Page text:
But this bittersweet meeting is made even more bitter when a gang of mobsters led by Johnny Rocco (Edward G. Robinson) decides to take up residence in the hotel. All hell breaks loose when a hurricane hits and traps them all for the duration, pitting Bogart against Robinson in a silver screen titan throwdown.
Edward G. Robinson is dapper and indomitable playing exiled mobster Johnny Rocco as if he was Napoleon, slapping women, taunting old men and chomping lustily on a cigar. Lionel Barrymore is the most boisterous invalid to ever roll across the screen and he lets loose at Rocco with both barrels, making you wonder if he could get out of that wheelchair what he would do.
Key Largo is a fun assemblage of performers at the top of their games portraying people who "ain't what they used to be"—as worn-out as the threadbare lobby of the Largo Hotel.
Bacall, as former first lady Margaret Kramer, has little to do but gaze adoringly at Lemmon and occasionally crack wise, but she uses all her star power to communicate the brittle dignity forced upon Presidents' wives.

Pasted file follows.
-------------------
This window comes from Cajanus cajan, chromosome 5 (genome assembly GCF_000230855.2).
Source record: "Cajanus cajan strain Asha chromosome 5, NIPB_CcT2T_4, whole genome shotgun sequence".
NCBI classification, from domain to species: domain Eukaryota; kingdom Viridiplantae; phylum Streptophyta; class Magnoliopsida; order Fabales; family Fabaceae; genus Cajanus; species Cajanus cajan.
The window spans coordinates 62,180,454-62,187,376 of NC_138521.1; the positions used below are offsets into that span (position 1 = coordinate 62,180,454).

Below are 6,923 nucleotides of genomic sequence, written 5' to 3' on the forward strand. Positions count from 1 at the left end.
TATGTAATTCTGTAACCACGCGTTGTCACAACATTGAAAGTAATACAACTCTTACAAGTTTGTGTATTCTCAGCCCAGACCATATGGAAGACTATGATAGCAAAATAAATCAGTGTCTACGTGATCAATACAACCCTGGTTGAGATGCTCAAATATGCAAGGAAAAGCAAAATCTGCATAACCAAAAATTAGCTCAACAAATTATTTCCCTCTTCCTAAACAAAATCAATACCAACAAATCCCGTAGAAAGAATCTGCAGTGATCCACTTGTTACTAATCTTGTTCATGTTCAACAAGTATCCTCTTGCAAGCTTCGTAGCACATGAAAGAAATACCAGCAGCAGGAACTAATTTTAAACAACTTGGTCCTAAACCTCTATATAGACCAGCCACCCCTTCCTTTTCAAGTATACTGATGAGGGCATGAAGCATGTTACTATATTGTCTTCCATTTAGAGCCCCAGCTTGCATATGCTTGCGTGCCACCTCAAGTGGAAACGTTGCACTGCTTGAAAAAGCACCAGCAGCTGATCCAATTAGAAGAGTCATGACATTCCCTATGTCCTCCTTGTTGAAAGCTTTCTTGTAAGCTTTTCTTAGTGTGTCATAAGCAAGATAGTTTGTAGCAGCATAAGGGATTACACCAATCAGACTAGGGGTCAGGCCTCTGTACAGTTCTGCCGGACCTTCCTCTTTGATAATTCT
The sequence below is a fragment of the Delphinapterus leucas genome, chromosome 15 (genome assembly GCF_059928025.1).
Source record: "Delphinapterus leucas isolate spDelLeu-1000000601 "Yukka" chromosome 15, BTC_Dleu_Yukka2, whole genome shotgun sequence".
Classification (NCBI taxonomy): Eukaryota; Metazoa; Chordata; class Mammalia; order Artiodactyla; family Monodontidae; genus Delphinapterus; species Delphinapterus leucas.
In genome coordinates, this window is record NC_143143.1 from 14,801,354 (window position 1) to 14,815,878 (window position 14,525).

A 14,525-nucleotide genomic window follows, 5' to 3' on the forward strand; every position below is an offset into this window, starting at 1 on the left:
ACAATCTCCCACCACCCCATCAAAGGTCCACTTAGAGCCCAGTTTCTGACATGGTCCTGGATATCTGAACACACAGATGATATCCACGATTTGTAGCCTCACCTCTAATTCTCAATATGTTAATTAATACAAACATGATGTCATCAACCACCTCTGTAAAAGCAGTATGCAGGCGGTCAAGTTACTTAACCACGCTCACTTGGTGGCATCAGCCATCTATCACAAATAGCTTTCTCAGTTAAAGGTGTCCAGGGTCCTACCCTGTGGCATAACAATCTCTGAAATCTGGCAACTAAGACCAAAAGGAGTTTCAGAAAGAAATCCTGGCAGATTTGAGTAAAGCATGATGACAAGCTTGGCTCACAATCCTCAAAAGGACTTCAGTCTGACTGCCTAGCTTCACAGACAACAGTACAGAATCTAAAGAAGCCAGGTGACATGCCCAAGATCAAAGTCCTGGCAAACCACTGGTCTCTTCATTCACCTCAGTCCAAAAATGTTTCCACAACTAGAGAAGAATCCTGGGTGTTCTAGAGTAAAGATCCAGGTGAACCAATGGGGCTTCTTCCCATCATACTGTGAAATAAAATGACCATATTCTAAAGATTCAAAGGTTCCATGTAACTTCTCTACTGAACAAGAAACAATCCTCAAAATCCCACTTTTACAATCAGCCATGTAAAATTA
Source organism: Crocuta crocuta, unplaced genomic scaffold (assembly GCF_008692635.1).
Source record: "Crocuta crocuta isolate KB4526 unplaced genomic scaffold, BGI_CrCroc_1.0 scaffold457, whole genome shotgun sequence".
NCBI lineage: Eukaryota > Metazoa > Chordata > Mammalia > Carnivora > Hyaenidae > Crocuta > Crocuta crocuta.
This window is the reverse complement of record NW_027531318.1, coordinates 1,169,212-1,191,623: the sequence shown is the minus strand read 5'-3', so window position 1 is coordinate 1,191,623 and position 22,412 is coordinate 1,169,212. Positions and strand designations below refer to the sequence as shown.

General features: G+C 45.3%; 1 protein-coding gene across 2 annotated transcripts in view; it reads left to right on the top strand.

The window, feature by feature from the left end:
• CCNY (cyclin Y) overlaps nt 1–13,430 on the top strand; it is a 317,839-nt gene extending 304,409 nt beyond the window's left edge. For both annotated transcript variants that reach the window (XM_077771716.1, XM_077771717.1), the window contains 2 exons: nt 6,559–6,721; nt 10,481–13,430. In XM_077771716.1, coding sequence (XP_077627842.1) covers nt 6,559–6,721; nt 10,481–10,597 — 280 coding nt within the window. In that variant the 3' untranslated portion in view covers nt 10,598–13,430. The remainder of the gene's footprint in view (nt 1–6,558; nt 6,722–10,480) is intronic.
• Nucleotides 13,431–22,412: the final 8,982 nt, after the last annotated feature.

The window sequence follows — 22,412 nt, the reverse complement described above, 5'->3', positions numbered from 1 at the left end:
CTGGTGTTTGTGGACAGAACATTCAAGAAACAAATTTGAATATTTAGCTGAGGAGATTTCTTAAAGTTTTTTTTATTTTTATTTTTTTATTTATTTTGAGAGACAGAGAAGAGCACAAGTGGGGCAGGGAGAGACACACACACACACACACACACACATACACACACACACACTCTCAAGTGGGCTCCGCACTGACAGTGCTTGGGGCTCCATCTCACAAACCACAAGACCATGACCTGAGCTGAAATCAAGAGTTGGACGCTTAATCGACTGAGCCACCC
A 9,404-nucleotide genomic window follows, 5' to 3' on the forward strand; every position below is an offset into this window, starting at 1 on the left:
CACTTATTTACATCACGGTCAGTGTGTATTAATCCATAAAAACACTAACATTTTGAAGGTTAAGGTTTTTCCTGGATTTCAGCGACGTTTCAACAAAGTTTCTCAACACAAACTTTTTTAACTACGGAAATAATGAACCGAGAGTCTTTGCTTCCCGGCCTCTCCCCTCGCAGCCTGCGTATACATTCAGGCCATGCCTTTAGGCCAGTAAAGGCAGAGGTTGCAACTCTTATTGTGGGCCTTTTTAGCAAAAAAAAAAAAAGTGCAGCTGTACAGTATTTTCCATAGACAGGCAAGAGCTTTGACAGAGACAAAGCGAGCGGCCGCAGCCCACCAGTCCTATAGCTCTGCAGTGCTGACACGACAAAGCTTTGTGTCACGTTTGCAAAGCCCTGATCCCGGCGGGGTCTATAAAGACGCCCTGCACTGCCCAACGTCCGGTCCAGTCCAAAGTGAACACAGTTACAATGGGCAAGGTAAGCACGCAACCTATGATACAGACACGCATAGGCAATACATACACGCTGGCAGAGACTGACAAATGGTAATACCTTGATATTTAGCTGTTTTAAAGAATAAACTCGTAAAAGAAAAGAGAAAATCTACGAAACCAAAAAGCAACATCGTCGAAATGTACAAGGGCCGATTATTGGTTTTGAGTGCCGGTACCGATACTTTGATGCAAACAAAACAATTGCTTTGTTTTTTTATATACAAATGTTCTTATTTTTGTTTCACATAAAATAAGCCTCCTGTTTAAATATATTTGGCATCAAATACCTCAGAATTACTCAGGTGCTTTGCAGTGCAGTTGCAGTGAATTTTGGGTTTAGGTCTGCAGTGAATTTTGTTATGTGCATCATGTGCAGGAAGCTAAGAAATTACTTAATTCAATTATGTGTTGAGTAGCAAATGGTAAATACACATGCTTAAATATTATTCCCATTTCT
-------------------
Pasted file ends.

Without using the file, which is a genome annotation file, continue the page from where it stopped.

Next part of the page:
Werth: Speaking of brittle dignity, I wonder if Nancy Reagan reads Film Gab...
Wise: Also along for the ride are Dan Aykroyd, Wilford Brimley, Sela Ward, Bradley Whitford, and Ester Rolle.
Werth: It sounds like the cast for a very special episode of Murder, She Wrote.
Wise: The credits are definitely chock-full of the usual Hollywood suspects, and the script provides each of them with a spicy morsel of scenery to chew. And while it's not exactly Chekhov—
Werth: Is Chekov from Star Trek in it too?
Wise: —the film is one of the few attempts at imagining life after the White House and the kinds of humiliations ex-Presidents face as they attempt to both keep their dignity and find purpose in the dénouement of their careers. Of course, those small tragedies are each played for laughs—and often, the broadest, most inane yuks possible—but the film does question the afterlife of public service and the possibility of redemption after a lifetime of political compromises.
Werth: Speaking of lifetimes—thank you, Lauren Bacall, for a lifetime of movie memories!
Wise: - and bring Nancy Reagan next week for leftover cake and more Film Gab.